Amazon wants to build a data center in Tallaght on the outskirts of Dublin.
The Irish Independent points out that the building will have 23,280 square meters or 250,045 square feet of space.
The new data center will pretty much have the same dimensions as another Amazon data center situated in Tallaght. The data center was once a Tesco warehouse that Amazon repurposed after acquiring it in 2010.
Image of a data center
How Amazon Negotiated the Deal
Amazon Data Services Ireland submitted the proposal for the new data center on behalf of Amazon Web Services. This is what Amazon does whenever it wants to build a data center in Ireland.
The proposal came after negotiations between the Irish government and representatives from Amazon. Some of the negotiation points included Ireland’s planning laws for large data centers.
Amazon suggested that the authorization process be fast-tracked for facilities of at least 10,000 square meters (107,640 square feet) on 15 hectares or more.
Why the Irish Government Will Take Amazon Seriously?
There is a big likelihood that the Irish planning board will listen carefully to Amazon to avoid another bad precedent. In 2017, after years of serious deliberations, Apple scrapped plans to construct a data center campus in Galway.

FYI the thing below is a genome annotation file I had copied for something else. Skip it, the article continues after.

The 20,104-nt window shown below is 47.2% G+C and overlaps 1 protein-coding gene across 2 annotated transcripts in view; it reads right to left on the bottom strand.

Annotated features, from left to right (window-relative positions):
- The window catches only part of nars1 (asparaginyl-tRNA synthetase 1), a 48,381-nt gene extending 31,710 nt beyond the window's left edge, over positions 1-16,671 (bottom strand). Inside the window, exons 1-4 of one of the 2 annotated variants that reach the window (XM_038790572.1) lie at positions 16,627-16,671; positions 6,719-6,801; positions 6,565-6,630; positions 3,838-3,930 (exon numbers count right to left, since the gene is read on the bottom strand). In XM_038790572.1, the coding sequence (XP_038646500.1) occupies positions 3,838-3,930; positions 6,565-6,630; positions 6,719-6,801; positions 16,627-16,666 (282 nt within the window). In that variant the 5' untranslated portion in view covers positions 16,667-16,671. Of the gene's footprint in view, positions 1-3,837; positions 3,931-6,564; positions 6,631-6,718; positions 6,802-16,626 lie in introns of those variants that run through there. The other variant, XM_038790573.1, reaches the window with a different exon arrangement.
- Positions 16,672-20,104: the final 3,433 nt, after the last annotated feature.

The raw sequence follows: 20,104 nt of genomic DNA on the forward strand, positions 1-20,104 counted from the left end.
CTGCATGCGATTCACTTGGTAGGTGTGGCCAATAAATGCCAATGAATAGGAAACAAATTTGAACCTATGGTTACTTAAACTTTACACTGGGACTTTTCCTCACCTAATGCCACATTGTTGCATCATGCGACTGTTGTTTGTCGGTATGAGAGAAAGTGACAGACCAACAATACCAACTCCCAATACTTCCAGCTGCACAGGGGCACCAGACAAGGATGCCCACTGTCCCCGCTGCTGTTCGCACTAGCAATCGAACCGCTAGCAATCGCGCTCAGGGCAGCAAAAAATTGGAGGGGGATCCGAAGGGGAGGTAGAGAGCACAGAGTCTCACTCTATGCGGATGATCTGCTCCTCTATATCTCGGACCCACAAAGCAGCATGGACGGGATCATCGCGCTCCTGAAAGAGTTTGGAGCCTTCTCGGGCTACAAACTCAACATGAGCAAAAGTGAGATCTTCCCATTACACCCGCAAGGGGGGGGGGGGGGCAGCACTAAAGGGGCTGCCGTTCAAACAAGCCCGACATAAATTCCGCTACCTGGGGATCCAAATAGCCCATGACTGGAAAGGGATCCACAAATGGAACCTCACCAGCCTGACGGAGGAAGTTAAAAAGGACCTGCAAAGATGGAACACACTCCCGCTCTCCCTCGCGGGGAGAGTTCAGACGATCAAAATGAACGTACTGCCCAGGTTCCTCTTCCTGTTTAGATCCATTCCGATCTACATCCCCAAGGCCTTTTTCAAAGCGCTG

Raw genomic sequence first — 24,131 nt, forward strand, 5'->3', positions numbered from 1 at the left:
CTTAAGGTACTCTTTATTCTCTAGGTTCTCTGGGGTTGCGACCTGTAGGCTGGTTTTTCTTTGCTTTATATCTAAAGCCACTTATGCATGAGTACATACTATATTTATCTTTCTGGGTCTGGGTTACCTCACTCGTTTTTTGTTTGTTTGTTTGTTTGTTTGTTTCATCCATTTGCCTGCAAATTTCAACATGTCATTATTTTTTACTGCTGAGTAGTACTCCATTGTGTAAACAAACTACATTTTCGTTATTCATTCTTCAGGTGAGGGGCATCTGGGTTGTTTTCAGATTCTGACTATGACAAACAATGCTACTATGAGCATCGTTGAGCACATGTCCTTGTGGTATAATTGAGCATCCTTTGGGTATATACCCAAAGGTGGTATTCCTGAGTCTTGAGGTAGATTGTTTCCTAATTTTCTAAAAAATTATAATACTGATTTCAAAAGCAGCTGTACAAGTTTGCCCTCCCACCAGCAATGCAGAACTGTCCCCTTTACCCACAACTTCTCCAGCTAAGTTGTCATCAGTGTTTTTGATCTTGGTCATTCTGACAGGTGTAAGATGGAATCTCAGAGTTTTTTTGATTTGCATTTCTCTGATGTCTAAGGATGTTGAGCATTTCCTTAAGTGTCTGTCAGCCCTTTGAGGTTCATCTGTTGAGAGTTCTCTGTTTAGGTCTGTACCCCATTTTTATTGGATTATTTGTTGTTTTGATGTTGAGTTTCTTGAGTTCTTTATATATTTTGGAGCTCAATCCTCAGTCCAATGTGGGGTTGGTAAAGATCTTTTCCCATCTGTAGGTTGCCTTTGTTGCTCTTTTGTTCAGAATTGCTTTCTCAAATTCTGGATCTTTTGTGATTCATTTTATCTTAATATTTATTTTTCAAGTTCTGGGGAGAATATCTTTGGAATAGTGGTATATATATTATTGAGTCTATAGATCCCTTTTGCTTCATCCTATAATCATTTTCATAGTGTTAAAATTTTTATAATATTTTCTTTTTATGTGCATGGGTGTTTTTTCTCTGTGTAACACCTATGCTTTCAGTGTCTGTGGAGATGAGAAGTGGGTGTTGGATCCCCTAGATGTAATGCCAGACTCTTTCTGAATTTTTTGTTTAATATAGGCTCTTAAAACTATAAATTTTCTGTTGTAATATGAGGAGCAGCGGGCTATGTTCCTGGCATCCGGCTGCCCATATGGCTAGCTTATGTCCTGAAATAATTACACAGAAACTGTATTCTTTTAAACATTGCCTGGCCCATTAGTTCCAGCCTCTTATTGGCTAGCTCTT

Photograph of Liffey Bridge Ireland
Parties that were against Apple’s plans managed to stall the process by appealing the permission that Apple received from Ireland’s planning authority. When presented to the Irish High Court, a shortage of judges resulted in a delayed ruling several times.
Finally, the court ruled in favor of Apple. However, Tim Cook, Apple’s CEO, did not guarantee that the project would still proceed.
Amazon Should Prepare for Battle
Amazon should prepare for challenges similar to Apple’s as it plans to construct its data center in what once used to be a Barrets distribution center. Even though Amazon acquired the site in 2015, it still faces legal challenges.
Taoiseach Leo Varadkar, leader of the Irish government, promised to overhaul the planning laws to prevent a case similar to what afflicted Apple in 2017.